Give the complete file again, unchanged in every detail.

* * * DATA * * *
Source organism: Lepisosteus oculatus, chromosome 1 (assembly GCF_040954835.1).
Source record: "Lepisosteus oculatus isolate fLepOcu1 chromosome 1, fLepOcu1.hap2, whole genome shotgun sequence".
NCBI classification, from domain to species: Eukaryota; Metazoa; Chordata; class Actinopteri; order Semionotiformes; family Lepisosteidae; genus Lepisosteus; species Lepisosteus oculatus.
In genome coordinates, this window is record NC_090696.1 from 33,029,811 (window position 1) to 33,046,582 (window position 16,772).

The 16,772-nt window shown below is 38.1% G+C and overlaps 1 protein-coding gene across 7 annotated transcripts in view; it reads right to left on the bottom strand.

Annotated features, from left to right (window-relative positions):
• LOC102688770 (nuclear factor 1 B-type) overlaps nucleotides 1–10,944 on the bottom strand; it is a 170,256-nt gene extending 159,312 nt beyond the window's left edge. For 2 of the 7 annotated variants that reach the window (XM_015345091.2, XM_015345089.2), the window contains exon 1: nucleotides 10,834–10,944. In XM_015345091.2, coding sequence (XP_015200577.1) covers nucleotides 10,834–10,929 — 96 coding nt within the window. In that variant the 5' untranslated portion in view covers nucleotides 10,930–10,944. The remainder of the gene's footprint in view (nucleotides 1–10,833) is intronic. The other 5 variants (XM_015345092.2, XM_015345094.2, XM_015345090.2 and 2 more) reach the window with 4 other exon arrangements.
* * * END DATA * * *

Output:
Source organism: Lepisosteus oculatus, chromosome 1 (assembly GCF_040954835.1).
Source record: "Lepisosteus oculatus isolate fLepOcu1 chromosome 1, fLepOcu1.hap2, whole genome shotgun sequence".
NCBI classification, from domain to species: Eukaryota; Metazoa; Chordata; class Actinopteri; order Semionotiformes; family Lepisosteidae; genus Lepisosteus; species Lepisosteus oculatus.
In genome coordinates, this window is record NC_090696.1 from 33,029,811 (window position 1) to 33,046,582 (window position 16,772).

The 16,772-nt window shown below is 38.1% G+C and overlaps 1 protein-coding gene across 7 annotated transcripts in view; it reads right to left on the bottom strand.

Annotated features, from left to right (window-relative positions):
• LOC102688770 (nuclear factor 1 B-type) overlaps nucleotides 1–10,944 on the bottom strand; it is a 170,256-nt gene extending 159,312 nt beyond the window's left edge. For 2 of the 7 annotated variants that reach the window (XM_015345091.2, XM_015345089.2), the window contains exon 1: nucleotides 10,834–10,944. In XM_015345091.2, coding sequence (XP_015200577.1) covers nucleotides 10,834–10,929 — 96 coding nt within the window. In that variant the 5' untranslated portion in view covers nucleotides 10,930–10,944. The remainder of the gene's footprint in view (nucleotides 1–10,833) is intronic. The other 5 variants (XM_015345092.2, XM_015345094.2, XM_015345090.2 and 2 more) reach the window with 4 other exon arrangements.